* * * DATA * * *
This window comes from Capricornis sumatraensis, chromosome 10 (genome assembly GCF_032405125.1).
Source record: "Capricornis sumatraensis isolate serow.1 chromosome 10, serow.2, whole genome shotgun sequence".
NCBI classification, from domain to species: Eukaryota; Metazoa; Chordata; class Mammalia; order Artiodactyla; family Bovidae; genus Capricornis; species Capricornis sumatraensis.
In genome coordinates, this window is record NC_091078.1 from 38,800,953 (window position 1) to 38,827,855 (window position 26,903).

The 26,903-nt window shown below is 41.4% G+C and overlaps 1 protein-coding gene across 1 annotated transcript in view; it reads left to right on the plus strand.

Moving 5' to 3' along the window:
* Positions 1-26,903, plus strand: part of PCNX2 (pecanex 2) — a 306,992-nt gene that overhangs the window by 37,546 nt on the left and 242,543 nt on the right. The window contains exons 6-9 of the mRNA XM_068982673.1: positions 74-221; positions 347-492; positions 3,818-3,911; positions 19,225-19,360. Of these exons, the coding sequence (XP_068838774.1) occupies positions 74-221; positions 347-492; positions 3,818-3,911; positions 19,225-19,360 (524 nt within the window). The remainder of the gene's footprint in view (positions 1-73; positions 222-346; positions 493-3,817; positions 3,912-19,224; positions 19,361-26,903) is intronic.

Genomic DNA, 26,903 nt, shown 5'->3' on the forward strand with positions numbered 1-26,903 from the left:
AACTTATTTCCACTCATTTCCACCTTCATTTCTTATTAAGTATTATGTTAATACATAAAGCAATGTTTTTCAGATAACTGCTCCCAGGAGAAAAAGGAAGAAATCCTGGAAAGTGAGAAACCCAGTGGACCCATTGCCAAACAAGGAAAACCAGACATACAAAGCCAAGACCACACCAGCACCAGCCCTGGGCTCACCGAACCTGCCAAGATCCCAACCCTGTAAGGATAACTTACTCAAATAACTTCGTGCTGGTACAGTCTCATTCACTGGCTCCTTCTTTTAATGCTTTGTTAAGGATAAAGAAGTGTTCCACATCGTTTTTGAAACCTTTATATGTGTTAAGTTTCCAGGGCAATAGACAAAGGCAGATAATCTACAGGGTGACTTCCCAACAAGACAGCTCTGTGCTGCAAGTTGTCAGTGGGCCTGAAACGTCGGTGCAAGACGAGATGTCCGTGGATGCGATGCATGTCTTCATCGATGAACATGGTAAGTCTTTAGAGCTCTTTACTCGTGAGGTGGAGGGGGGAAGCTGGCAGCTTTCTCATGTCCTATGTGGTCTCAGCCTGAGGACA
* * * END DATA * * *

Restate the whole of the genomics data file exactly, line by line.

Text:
This window comes from Capricornis sumatraensis, chromosome 10 (genome assembly GCF_032405125.1).
Source record: "Capricornis sumatraensis isolate serow.1 chromosome 10, serow.2, whole genome shotgun sequence".
NCBI classification, from domain to species: Eukaryota; Metazoa; Chordata; class Mammalia; order Artiodactyla; family Bovidae; genus Capricornis; species Capricornis sumatraensis.
In genome coordinates, this window is record NC_091078.1 from 38,800,953 (window position 1) to 38,827,855 (window position 26,903).

The 26,903-nt window shown below is 41.4% G+C and overlaps 1 protein-coding gene across 1 annotated transcript in view; it reads left to right on the plus strand.

Moving 5' to 3' along the window:
* Positions 1-26,903, plus strand: part of PCNX2 (pecanex 2) — a 306,992-nt gene that overhangs the window by 37,546 nt on the left and 242,543 nt on the right. The window contains exons 6-9 of the mRNA XM_068982673.1: positions 74-221; positions 347-492; positions 3,818-3,911; positions 19,225-19,360. Of these exons, the coding sequence (XP_068838774.1) occupies positions 74-221; positions 347-492; positions 3,818-3,911; positions 19,225-19,360 (524 nt within the window). The remainder of the gene's footprint in view (positions 1-73; positions 222-346; positions 493-3,817; positions 3,912-19,224; positions 19,361-26,903) is intronic.

Genomic DNA, 26,903 nt, shown 5'->3' on the forward strand with positions numbered 1-26,903 from the left:
AACTTATTTCCACTCATTTCCACCTTCATTTCTTATTAAGTATTATGTTAATACATAAAGCAATGTTTTTCAGATAACTGCTCCCAGGAGAAAAAGGAAGAAATCCTGGAAAGTGAGAAACCCAGTGGACCCATTGCCAAACAAGGAAAACCAGACATACAAAGCCAAGACCACACCAGCACCAGCCCTGGGCTCACCGAACCTGCCAAGATCCCAACCCTGTAAGGATAACTTACTCAAATAACTTCGTGCTGGTACAGTCTCATTCACTGGCTCCTTCTTTTAATGCTTTGTTAAGGATAAAGAAGTGTTCCACATCGTTTTTGAAACCTTTATATGTGTTAAGTTTCCAGGGCAATAGACAAAGGCAGATAATCTACAGGGTGACTTCCCAACAAGACAGCTCTGTGCTGCAAGTTGTCAGTGGGCCTGAAACGTCGGTGCAAGACGAGATGTCCGTGGATGCGATGCATGTCTTCATCGATGAACATGGTAAGTCTTTAGAGCTCTTTACTCGTGAGGTGGAGGGGGGAAGCTGGCAGCTTTCTCATGTCCTATGTGGTCTCAGCCTGAGGACA